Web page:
Sean Falyon pimps his pen

Meet the college dropout who got his start in music by designing T-shirts for such rappers as Ludacris, Three Six Mafia and Will Smith. No, he's not another Kanye West. On the contrary, Sean Falyon is more likely to rap about rocking a Soupy Jones original than Louis Vuitton.

"A lot of mainstream music people can't really relate to because a lot of people ain't rich," the Philadelphia-born rapper says. "I make stuff that the average layman can understand."

His latest mixtape, Sean Falyon the Great (Mr. Falyon Meets SMKA), due in April proves his point. The follow-up to his fun '07 release (Sean Falyon the Great: Fashionably Dope Vol. 1) includes such escapist tracks as "Goin Away," featuring Joe Scudda and Bone Crusher, and "Big City Nights." The painter/graphic designer/rapper prefers making people forget their worries — if only for three minutes and 30 seconds.

"People don't have fun with the music anymore," says the MC whose sound conjures images of the classic rap act Digital Underground. "That's what I'm about."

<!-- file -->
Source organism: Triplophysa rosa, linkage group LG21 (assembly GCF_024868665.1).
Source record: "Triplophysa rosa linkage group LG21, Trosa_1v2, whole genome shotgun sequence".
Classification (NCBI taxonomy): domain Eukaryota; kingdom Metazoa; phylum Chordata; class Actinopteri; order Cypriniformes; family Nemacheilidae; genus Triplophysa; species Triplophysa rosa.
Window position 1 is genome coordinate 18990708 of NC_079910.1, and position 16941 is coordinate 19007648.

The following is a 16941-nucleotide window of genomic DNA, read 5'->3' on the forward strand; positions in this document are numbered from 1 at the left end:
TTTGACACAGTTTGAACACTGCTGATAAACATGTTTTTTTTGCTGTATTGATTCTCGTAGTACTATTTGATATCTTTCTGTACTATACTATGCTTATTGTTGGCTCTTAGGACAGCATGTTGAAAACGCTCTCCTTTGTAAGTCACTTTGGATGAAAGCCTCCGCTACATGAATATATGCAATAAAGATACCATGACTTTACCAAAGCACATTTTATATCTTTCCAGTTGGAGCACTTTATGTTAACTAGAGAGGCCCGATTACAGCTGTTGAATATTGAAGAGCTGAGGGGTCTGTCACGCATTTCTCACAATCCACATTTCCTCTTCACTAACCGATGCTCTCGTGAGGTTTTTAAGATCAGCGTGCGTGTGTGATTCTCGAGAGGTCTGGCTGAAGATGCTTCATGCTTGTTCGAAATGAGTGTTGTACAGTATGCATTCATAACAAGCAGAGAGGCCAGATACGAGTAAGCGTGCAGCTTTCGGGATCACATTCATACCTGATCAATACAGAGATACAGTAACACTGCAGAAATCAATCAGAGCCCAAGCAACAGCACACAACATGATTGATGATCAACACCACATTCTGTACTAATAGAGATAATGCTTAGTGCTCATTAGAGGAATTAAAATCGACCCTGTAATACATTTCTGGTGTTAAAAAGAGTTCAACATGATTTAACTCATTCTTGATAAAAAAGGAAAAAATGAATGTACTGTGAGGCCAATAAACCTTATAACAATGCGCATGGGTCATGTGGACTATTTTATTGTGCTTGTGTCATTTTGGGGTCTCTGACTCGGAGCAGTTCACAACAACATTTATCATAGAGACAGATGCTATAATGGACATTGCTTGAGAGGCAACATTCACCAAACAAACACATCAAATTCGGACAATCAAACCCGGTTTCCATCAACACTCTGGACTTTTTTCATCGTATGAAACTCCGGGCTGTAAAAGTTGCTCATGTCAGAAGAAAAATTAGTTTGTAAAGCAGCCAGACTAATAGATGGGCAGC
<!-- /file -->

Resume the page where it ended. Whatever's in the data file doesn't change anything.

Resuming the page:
After landing in Atlanta in 2004, Falyon hooked up with Bone Crusher, who he'd originally met and designed T-shirts for while attending college at Indiana University of Pennsylvania. Falyon initially eschewed the call to rap, considering it far more profitable to focus on clothing design with his Soupy Jones imprint. But after Crusher heard him spit, he convinced Falyon to pursue music full-time. The emerging artist eventually ended up touring alongside the giant-sized Bone Crusher.

"It was hard for people to understand that I'm an artist, like this is what I do," says the MC, recalling how people would refer to him as Soupy Jones instead of Falyon. "I had to almost force feed them the music."

While Falyon easily latched onto the so-called hipster rap movement pervading the city in early 2007, his marketing savvy has made him stand out among many. He plans to use the techniques that have made him one of the most recognizable faces in Atlanta to spread his name beyond.

"Branding is everything," he says. "If you're not branding yourself, you might as well just give up because it's not gonna work."